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2014 National Jewish Book Awards Announced

This year’s selections recognize diversity of Jewish Soviet emigré literature

Gabriela Geselowitz
January 14, 2015
(paul prescott /
(paul prescott /

The Jewish Book Council announced the winners and runners up for the 2014 National Jewish Book Awards today. Instead of awarding the prestigious Jewish Book of the Year prize to a single volume, the Jewish Book Council has given the title to Yale University Press’ Jewish Lives series. The biographies explore the lives of important Jewish figures from King Solomon to Sarah Berhnardt, Leonard Bernstein to Leon Trotsky. (You can read Tablet excerpts of several of the books here.)

The new wave of diverse literary offerings from Jewish Soviet emigrés is reflected in this year’s selections. The fiction prize went to The Betrayers by David Bezmozgis, a political and emotional drama about a Sharansky-esque refusenik past his prime, examining loyalty and the inner strength of a man on the brink. Tablet columnist Adam Kirsch wrote that the novel is “the rare book that makes being Jewish feel not just like a fate or a burden, but a great opportunity.”

A finalist for the fiction prize went to A Replacement Life by Boris Fishman, who spoke with Vox Tablet’s Sara Ivry in June about his debut novel, a Soviet emigré family dramedy. Gary Shteyngart’s high-profile memoir Little Failure also made an appearance on the list as a runner-up in the Biography, Autobiography, Memoir category. Sasha Senderovich called the book a “touching meditation on the origins, nature—and, surprisingly, the limits—of this humor.”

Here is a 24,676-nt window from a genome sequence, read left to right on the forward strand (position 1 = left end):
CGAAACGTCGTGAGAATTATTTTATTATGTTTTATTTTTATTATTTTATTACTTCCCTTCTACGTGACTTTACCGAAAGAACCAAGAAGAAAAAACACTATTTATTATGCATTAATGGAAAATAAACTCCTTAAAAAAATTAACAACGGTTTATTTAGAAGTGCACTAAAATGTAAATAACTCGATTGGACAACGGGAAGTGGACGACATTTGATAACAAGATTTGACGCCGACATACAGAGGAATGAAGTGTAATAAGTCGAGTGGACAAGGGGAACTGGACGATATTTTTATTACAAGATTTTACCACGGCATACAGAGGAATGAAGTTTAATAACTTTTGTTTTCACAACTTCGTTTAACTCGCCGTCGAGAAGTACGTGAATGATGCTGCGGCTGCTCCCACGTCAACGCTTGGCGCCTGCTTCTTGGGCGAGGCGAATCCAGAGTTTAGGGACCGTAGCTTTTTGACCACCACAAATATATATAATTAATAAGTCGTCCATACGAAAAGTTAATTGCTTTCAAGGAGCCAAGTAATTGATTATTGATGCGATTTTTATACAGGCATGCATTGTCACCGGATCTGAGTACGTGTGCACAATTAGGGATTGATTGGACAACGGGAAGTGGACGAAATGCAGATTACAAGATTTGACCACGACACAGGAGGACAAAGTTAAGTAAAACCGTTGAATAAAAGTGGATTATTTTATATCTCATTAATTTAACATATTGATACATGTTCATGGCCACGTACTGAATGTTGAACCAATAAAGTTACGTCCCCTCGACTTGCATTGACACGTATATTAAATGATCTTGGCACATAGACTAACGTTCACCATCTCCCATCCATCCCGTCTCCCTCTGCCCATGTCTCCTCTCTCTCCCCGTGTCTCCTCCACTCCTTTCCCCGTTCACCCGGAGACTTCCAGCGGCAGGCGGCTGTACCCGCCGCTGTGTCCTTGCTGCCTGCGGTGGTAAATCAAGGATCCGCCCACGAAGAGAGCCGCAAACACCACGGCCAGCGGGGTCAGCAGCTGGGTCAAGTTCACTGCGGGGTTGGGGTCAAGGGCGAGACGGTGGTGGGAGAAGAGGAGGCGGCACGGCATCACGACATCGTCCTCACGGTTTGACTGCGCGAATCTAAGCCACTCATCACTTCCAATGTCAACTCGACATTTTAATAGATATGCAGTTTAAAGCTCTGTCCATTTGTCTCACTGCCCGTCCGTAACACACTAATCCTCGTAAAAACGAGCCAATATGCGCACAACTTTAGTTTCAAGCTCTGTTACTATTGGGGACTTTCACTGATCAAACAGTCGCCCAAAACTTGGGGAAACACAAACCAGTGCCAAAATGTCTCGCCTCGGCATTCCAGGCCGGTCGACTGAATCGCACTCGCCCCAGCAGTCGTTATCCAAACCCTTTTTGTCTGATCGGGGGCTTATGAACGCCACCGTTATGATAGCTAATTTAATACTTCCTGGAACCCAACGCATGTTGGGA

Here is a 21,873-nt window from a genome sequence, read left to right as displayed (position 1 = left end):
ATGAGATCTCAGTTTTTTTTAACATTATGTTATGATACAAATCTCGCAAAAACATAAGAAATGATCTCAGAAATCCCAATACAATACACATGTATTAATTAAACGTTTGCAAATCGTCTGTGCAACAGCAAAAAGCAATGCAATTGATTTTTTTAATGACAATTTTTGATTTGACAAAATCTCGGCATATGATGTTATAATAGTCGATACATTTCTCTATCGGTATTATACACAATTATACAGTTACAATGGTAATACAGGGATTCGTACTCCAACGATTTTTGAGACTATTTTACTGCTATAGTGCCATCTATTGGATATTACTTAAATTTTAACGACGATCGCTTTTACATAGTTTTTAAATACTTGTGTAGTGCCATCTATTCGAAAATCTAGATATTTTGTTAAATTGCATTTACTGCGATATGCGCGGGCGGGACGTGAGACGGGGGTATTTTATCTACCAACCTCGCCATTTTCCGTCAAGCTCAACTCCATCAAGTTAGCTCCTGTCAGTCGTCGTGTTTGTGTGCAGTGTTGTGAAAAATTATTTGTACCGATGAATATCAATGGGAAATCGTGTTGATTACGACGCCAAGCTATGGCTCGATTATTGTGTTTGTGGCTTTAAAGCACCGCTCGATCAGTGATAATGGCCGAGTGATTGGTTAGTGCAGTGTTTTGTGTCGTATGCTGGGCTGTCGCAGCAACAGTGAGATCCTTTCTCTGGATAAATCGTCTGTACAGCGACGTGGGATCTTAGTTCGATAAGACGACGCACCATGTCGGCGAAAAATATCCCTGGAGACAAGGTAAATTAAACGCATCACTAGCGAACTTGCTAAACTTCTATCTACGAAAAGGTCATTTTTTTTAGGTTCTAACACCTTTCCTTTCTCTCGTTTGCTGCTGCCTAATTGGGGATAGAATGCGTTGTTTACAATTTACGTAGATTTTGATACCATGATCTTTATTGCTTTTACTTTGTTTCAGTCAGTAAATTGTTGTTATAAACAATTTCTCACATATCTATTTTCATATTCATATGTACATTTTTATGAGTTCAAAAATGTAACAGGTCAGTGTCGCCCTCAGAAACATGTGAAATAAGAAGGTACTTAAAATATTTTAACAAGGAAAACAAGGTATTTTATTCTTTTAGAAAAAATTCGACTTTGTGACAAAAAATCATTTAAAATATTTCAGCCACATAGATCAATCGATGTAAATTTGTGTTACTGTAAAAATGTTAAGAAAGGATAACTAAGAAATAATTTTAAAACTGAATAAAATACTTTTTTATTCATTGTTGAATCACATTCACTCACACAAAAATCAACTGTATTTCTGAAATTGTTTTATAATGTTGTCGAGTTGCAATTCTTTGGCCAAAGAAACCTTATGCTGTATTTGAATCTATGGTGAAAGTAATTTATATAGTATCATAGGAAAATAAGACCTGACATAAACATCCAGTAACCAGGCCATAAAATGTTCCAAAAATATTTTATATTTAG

Another fiction finalist, Joshua Ferris, spoke with Ivry in May about To Rise Again at a Decent Hour, his novel about a lonely dentist.

A Guide to the Complex: Contemporary Halakhic Debates by Shlomo M. Brody won in the category of Contemporary Jewish Life and Practice, exploring everything from stem-cell research to women rabbis in current discourse. Brody has weighed in for Tablet on current issues like repentance in politics and whether Jewish law allows torture.

A finalist for the American Jewish Studies Award, Libby Garland, appeared on Vox Tablet in May to discuss her nominated book, After They Closed the Gates: Jewish Illegal Immigration to the United States 1921-1965.

One of the finalists for Modern Jewish Thought and Experience, Daniel Sperber’s On the Relationship of Mitzvot Between Man and His Neighbor and Man and His Maker, was one of Rabbi David Wolpe’s picks for notable Jewish scholarship last year, citing the book’s “richness and intricacy of the sources.”

You can read the full list of winners and finalists here.

Gabriela Geselowitz is a writer and the former editor of

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